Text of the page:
I am a Vermont Artist: Jericho Parms
Jericho Parms is an old pro at living “between extremes”—between urban and rural, Black and white, art and life. In “On Touching Ground,” the first essay in her 2016 collection, Lost Wax, an exhibit of Degas’ horse sculptures at the Metropolitan Museum of Art is a ticket to memory, family, and identity, to a young Jericho visiting her grandfather’s Arizona ranch all the way from New York City. Jericho uses language and writing to make connections that build, that “repair our understanding of experience,” and show us truths like how a wild mustang, a sculptor, and a little girl are all teachers of resilience and grace.
Born and raised in New York, life has seen Jericho in the Southwest, Central America, and Europe. Since moving to central Vermont in 2012, Jericho—now of Middlesex—has dedicated herself to forging meaningful connections for the arts community here, working as faculty and as Director of Alumnx Affairs & Diversity Initiatives at the Vermont College of Fine Arts.
Jericho shared her thoughts on being a Vermont artist.
How has living as an artist in Vermont affected your creative process?
I moved to Vermont from New York several years ago, and while I feel fully grounded in the landscape and my community here, I know a part of me will always belong to the city. There is space and silence in Vermont that allows me room to play and experiment in ways I never used to, but that same silence can at times feel too quiet. I still often crave the anonymity of New York, the opportunity to observe small moments set against the backdrop of chaos and noise. Interrogating that tension—between urban and rural life, similar to my growing up between black and white experiences, witnessing both beauty and destruction, navigating pleasure and sadness—is often where my process begins. As a writer, I don’t ever want to feel too comfortable. The push and pull sustains me, inspires me to look closer, to question, to wonder.
What is something about your art that has changed over time?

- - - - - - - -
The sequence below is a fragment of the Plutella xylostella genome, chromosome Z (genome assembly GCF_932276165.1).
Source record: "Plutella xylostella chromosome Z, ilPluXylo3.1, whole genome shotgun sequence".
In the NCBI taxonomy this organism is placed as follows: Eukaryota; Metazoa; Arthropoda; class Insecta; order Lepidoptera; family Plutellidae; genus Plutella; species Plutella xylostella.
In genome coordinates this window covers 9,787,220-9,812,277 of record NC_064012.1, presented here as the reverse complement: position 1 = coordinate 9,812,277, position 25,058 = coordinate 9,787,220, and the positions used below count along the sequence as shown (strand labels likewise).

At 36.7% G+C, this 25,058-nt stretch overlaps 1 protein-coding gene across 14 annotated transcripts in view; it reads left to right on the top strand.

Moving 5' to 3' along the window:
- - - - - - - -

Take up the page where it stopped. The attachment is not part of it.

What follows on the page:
I’ve become increasingly aware of the responsibility inherent to creating art, particularly art that relies on language and its influence. As writers we often talk about the “tools” of craft because we are indeed building something, attempting to adjust or repair our understanding of experience. There is profound power in that. When I first began writing, I was obsessed with narrative as a primary means of telling stories. As my work has grown more rooted in the tradition of the essay, I am more concerned with attempting to make meaning from those experiences as much through lyricism and imagery as with research and reflection.
What is your vision for the next several years?
To continue using language to explore individual experiences that reveal the ways we are, in fact, bound by a shared human experience. And to acknowledge the range of that human experience—all the injustices and pain it contains and, too, all the brilliance, all the joy.
Read this 2018 interview with Jericho in The Normal School.
Read Jericho’s essay “On Weaving” in Burlington’s Mud Season Review.
Jericho Parms is the author of Lost Wax (University of Georgia Press). Her essays have appeared in Fourth Genre, The Normal School, Hotel Amerika, American Literary Review, Brevity and elsewhere. Her work has been nominated for the Pushcart Prize, noted in Best American Essays, and anthologized in Brief Encounters: A Collection of Contemporary Nonfiction, and Waveform: Twenty-First-Century Essays By Women. She teaches in the MFA in Writing & Publishing program at Vermont College of Fine Arts.
The “I am a Vermont Artist” series explores how artists’ creative expressions reflect their experiences of ethnicity, gender identity, religion, disability, or age. Covering all artistic disciplines, and a range of backgrounds—from New Americans to the state’s first residents—we hope to amplify voices that deepen our understanding of what it means to be a Vermont artist.